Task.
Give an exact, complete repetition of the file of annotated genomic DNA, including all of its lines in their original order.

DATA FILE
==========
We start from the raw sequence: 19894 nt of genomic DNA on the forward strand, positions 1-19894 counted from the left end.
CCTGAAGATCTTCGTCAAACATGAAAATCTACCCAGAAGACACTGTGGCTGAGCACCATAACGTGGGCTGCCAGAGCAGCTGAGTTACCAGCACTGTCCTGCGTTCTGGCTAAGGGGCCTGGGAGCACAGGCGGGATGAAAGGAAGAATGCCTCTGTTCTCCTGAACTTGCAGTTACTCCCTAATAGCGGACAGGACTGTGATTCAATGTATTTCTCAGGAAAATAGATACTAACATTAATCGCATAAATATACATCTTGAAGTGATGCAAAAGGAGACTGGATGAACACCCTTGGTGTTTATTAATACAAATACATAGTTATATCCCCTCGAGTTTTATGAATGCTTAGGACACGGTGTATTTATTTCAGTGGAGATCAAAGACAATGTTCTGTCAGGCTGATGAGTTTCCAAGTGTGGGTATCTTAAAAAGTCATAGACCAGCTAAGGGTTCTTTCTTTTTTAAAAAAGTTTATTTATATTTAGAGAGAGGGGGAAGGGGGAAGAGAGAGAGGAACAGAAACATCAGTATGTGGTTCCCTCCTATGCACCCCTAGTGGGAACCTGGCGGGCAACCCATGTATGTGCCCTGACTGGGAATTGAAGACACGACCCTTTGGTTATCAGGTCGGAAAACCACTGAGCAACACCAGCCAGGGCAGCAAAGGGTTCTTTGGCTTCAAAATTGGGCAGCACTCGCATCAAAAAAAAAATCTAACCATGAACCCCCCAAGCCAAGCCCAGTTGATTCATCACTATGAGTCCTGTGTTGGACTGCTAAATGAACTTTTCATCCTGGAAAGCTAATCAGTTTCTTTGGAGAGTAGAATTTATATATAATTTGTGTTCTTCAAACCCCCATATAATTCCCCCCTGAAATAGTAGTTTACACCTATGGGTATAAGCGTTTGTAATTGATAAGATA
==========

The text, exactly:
We start from the raw sequence: 19894 nt of genomic DNA on the forward strand, positions 1-19894 counted from the left end.
CCTGAAGATCTTCGTCAAACATGAAAATCTACCCAGAAGACACTGTGGCTGAGCACCATAACGTGGGCTGCCAGAGCAGCTGAGTTACCAGCACTGTCCTGCGTTCTGGCTAAGGGGCCTGGGAGCACAGGCGGGATGAAAGGAAGAATGCCTCTGTTCTCCTGAACTTGCAGTTACTCCCTAATAGCGGACAGGACTGTGATTCAATGTATTTCTCAGGAAAATAGATACTAACATTAATCGCATAAATATACATCTTGAAGTGATGCAAAAGGAGACTGGATGAACACCCTTGGTGTTTATTAATACAAATACATAGTTATATCCCCTCGAGTTTTATGAATGCTTAGGACACGGTGTATTTATTTCAGTGGAGATCAAAGACAATGTTCTGTCAGGCTGATGAGTTTCCAAGTGTGGGTATCTTAAAAAGTCATAGACCAGCTAAGGGTTCTTTCTTTTTTAAAAAAGTTTATTTATATTTAGAGAGAGGGGGAAGGGGGAAGAGAGAGAGGAACAGAAACATCAGTATGTGGTTCCCTCCTATGCACCCCTAGTGGGAACCTGGCGGGCAACCCATGTATGTGCCCTGACTGGGAATTGAAGACACGACCCTTTGGTTATCAGGTCGGAAAACCACTGAGCAACACCAGCCAGGGCAGCAAAGGGTTCTTTGGCTTCAAAATTGGGCAGCACTCGCATCAAAAAAAAAATCTAACCATGAACCCCCCAAGCCAAGCCCAGTTGATTCATCACTATGAGTCCTGTGTTGGACTGCTAAATGAACTTTTCATCCTGGAAAGCTAATCAGTTTCTTTGGAGAGTAGAATTTATATATAATTTGTGTTCTTCAAACCCCCATATAATTCCCCCCTGAAATAGTAGTTTACACCTATGGGTATAAGCGTTTGTAATTGATAAGATA